Anything that takes longer than a tenth of a second should be pushed to a background thread. Unfortunately, there are no threads in the web. Maybe we can add threads to JavaScript? Brendan Eich has said that "Threads suck" and there's very little chance for threads getting into JavaScript. Gears brought Worker Pools and this is going into HTML 5 as Web Workers. You could also use Java applets to do this. With the latest Java Plugin, many of applets' long-standing issues have been solved.

Desktop Integration
The ability to build desktop apps as web apps is very exciting. There's a few technologies that demonstrate this: Fluid, Mozilla Prism, Adobe AIR, Appcelerator Titanium and Gears. The Palm Pre demonstrates the logical extension of this. The Palm Pre uses the web stack as its developer SDK. It's very cool that web developers don't have to learn anything new to become a Palm developer. Desktop integration is exciting especially if we can access desktop applications like email and address book.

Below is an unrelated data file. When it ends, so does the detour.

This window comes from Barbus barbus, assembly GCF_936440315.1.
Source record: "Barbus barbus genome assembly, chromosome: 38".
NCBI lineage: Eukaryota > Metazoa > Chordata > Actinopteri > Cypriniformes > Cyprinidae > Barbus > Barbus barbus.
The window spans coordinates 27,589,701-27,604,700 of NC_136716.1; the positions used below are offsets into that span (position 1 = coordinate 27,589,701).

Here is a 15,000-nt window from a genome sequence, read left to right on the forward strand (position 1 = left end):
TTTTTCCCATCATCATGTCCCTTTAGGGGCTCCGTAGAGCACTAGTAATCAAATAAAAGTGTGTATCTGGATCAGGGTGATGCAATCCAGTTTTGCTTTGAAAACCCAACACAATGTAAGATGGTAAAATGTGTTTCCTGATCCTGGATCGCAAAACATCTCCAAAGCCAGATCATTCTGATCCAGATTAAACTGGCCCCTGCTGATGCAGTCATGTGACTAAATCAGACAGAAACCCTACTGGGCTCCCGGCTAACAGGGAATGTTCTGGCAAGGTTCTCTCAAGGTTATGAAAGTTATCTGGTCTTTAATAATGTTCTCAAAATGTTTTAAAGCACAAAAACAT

The Ajax frameworks that are out there have done a lot to make web development simpler. However, there's still a lot of pain with CSS and cross-browser issues. What if you took canvas and combined it with a sophisticated grid-based layout in JavaScript?

There's a lot of platforms out there: Microsoft Silverlight, Adobe Flash, Apple Cocoa and Sun's JavaFX. The web often isn't considered a platform. Dion and Ben believe there should be an Open Web Platform. The problem right now is there is no central location to find out how to get stuff done. You have to search and find resources from many different locations. Mozilla is putting it's resources into creating an Open Web Platform. This site will consist of 4 different areas:

  • Home
  • Documentation (for different frameworks, browsers, quirks)
  • Dashboard (state of the open web)
  • Roadmap (what's going on)

This is not just Mozilla, it's very much a community effort. This is something that Ben and Dion have been working on. But there's something else they've been working on too. They've been talking about all these cool things, but what about an interesting application to test all these technologies?

As they looked at code editors, most of them provide awful user experiences. Bespin is the Editor of Your Dreams and contains the following features: